“Why is that amusing?”

“Because it’s all about when the complicated is suddenly made simple. Ziploc was a 20th century Earth invention – flexible storage bags that could be self-sealed on built-in tracks, eliminating the need for clips, clamps, and so on. It was extremely simple and yet so much better than the tech they used before that – no comparison. And my Dr. Ziploc has written extensively about late-Earth-era weapons of defense that were such a vast improvement on the prior technologies that they changed just about everything.” Her face clouded. “Not in time to prevent the big apocalypse, evidently… but still.”

Now Ms. B was intrigued. “Such as what?”

“Didn’t you study this stuff in your Gender and Society courses back in the day? It was very much a gendered revolution she was documenting.”

Ms. B considered. “I must have, but refresh my memory, would you?”

“Well…” Kalani paused, marshalling her thoughts. “The built-in, hard-wired, biological tendency to aggression, territoriality, dominance, and violence… not exclusively male but mostly male-driven… was elaborated in ever-more-sophisticated weapons, as you know. From the biblical David’s slingshot to weapons of personal and mass destruction in just a few thousand years… accelerated geometrically by industrialization, empire-building, and so forth. You with me so far, Jen?”

Ms. B nodded.

“What Dr. Ziploc has chronicled in fascinating detail is the mostly women-driven revolution in strictly defensive weaponry that followed on the general revelation, not long after the first space travel began, that it was too late to do much to counteract the primal tendency to violence. But it wasn’t too late to develop smart new ways of neutralizing generations upon generations of offensive weaponry. Inventors, scientists, and engineers – overwhelmingly women – began designing spiffy new technologies to counteract one after another of the worst technologies of violent aggression: devices that detected and defused warheads remotely; devices that triggered explosions in geographically distant weapons storage areas; micro-drones programmed to infiltrate alloy- and metal-eating microbes into weapons warehouses and turn the contents into waste; cyber systems that deprogrammed or permanently deactivated targeting systems… stuff like that. And lots more. Basically, they took the existing science and inverted it, elaborating brilliant new ways to save lives and preserve the environment and rescue humanity from its own worst instincts…”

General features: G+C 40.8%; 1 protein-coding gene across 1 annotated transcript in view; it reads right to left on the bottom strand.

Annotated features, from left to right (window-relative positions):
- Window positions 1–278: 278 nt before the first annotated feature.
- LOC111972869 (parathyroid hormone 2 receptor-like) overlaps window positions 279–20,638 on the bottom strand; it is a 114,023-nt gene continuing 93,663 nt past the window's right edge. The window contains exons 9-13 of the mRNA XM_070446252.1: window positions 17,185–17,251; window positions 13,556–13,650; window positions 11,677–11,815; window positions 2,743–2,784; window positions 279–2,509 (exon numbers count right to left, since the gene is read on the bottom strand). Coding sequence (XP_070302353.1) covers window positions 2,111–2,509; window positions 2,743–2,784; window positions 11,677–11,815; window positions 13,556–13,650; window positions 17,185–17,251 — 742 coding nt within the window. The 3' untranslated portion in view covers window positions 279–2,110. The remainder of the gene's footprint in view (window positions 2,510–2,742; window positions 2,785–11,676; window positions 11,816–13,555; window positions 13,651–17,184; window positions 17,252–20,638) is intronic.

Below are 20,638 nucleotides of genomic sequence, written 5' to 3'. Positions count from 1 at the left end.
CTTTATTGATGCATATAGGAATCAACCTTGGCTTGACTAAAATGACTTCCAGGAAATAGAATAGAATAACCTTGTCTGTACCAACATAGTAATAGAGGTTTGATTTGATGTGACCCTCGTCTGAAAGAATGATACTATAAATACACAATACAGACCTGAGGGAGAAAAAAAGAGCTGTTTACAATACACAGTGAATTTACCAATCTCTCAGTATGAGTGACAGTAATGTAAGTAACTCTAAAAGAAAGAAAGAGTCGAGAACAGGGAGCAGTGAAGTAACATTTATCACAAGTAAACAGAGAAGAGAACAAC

Ms. B waved at the bar for another round. “Go on.”

“But Dr. Ziploc’s best stuff is about the inventions for personal defense in real time in social situations. Personal energy fields that repel bullets, even from high-powered repeating rifles; emergency buttons that stop a crazed attacker in their tracks with an individually-targeted paralytic; all kinds of nifty miniaturized anti-mugging devices; high-frequency wearable rape-prevention gizmos that cause excruciating pain in the attacker’s private parts – that one’s my all-time favorite, of course…”

The drinks came, and another bowl of snacks. “We would have fetched them ourselves, Rosie,” Kalani told her. “But thanks!”

“Yum! Thanks, Rosie,” echoed Ms. B with gusto. “Dig in, friend!”

And they did.

“Of course,” said Kalani presently, between bites, “there have been numerous Dr. Ziplocs over the millennia. Mostly women. Rescuing us from the lethal flaws in our biological blueprint with functionally palliative workarounds. Deep feminist innovation, so to speak.”

Ms. B nodded, dabbing her lips with a napkin. “Good snacks tonight – all hail to the Nicer Borowitz.”

Kalani laughed. “Amen!”

“Let’s toast Dr. Ziploc and all her sisters, Kalani. Here’s to the ultimate future deprogramming of inbuilt human aggression!”

They clinked tankards and drank to the tradition of women who rescue humanity from itself, over and over again, back through the ages and, one must hope, on into the future. Someone put “The Ballad of the Returnees” on the juke box again, and Ms. B sighed.

Nothing’s perfect.

About the Author
A native New Yorker, by profession a writer, editor, and translator, my passion after nearly forty years in Israel/Palestine is to explore how we might craft a better shared future by discarding the paradigm of enemies – an obsolete social design, now highly toxic. Read more in my book, No More Enemies, available on my website or from online booksellers.